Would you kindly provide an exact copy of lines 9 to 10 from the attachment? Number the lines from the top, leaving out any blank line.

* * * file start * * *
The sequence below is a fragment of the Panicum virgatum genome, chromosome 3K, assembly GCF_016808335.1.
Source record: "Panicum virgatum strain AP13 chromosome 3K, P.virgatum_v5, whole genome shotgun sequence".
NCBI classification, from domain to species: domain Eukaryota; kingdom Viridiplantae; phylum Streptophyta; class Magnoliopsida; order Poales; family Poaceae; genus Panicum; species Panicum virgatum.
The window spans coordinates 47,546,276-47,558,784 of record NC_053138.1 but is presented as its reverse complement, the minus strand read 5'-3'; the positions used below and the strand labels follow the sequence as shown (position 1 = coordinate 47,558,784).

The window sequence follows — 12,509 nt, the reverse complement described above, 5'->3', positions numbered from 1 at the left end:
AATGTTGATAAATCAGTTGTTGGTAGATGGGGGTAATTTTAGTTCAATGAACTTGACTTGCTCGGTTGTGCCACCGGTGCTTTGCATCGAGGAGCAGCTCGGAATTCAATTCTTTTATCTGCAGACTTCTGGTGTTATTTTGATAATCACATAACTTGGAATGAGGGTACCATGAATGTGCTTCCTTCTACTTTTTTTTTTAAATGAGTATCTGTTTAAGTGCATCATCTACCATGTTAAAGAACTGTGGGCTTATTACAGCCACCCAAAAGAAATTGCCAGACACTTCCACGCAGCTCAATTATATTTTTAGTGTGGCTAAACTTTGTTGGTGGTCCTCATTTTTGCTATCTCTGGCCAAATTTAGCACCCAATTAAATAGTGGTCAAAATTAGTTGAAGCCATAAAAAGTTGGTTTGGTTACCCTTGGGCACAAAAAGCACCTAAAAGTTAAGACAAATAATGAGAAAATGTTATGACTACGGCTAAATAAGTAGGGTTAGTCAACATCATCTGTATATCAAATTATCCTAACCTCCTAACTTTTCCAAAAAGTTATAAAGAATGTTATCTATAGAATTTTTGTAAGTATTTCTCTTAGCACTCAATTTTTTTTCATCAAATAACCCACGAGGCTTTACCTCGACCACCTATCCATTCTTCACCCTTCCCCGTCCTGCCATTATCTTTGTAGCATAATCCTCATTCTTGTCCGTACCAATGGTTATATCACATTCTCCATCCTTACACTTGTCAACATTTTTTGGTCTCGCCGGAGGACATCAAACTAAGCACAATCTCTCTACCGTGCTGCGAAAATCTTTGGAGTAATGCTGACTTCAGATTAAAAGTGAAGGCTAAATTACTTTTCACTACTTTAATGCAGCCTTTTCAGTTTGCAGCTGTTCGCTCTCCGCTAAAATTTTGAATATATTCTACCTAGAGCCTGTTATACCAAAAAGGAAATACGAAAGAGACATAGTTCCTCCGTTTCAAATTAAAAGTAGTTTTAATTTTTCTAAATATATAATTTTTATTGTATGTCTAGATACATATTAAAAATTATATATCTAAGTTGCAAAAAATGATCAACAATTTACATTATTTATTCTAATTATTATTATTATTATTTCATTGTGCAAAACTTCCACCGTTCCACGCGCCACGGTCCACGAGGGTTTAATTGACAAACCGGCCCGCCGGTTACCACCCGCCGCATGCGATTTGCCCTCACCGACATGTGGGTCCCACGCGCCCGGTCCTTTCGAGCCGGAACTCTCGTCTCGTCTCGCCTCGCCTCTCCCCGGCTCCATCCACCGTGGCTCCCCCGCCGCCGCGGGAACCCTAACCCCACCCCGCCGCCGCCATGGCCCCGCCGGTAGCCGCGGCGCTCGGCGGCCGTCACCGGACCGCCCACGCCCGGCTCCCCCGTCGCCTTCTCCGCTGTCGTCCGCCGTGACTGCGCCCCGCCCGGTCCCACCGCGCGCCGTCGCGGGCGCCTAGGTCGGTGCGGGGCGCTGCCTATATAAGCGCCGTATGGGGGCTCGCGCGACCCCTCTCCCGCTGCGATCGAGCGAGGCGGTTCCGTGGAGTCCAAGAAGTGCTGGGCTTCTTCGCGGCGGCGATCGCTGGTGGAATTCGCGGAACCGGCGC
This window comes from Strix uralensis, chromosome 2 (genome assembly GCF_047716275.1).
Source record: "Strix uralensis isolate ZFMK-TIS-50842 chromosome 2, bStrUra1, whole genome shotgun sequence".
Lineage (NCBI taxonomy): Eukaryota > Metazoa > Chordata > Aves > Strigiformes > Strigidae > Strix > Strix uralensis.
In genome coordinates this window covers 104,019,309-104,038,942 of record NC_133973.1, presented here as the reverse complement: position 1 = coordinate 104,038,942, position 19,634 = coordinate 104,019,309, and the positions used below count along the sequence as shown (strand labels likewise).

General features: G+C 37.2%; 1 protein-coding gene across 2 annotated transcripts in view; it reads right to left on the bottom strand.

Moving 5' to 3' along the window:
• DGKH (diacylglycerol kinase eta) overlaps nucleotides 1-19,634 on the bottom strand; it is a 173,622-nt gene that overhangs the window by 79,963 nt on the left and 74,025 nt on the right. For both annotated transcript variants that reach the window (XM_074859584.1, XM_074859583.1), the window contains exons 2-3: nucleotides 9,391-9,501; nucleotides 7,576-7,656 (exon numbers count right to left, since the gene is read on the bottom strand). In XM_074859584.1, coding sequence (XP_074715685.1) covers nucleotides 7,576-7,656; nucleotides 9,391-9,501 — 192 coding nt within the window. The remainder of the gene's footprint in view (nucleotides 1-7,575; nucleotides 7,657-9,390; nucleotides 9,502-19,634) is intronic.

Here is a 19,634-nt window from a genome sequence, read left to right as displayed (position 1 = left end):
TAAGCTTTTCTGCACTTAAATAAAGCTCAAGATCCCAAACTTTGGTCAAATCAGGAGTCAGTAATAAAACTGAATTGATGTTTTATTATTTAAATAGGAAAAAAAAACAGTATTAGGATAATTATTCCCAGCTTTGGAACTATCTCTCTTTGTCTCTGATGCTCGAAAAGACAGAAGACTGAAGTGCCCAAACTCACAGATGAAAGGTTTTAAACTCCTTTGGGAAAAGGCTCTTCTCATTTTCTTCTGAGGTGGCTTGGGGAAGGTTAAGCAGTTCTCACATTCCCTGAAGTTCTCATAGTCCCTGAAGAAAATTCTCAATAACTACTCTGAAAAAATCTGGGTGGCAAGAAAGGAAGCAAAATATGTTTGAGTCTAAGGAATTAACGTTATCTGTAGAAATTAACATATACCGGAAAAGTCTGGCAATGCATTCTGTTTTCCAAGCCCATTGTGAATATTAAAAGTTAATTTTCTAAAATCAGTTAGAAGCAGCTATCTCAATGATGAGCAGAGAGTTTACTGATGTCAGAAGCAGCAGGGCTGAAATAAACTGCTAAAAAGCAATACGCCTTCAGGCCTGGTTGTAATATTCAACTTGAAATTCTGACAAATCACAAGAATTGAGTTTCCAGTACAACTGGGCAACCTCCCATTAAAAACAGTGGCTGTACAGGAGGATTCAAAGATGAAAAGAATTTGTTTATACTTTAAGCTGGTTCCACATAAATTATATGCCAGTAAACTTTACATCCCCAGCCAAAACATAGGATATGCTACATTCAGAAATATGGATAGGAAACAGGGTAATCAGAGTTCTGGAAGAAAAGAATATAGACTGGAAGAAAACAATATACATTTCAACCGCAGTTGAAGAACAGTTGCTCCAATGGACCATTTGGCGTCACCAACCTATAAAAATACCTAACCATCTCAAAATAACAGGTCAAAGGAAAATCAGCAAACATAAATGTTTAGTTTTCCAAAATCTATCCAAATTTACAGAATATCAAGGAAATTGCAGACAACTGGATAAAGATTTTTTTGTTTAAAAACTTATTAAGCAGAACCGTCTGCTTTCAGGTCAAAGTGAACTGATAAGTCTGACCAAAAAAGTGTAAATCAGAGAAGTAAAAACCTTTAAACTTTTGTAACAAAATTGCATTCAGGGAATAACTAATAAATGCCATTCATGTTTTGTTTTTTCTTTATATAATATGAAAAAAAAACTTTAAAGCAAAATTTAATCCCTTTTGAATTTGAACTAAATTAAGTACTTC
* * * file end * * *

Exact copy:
Lineage (NCBI taxonomy): Eukaryota > Metazoa > Chordata > Aves > Strigiformes > Strigidae > Strix > Strix uralensis.
In genome coordinates this window covers 104,019,309-104,038,942 of record NC_133973.1, presented here as the reverse complement: position 1 = coordinate 104,038,942, position 19,634 = coordinate 104,019,309, and the positions used below count along the sequence as shown (strand labels likewise).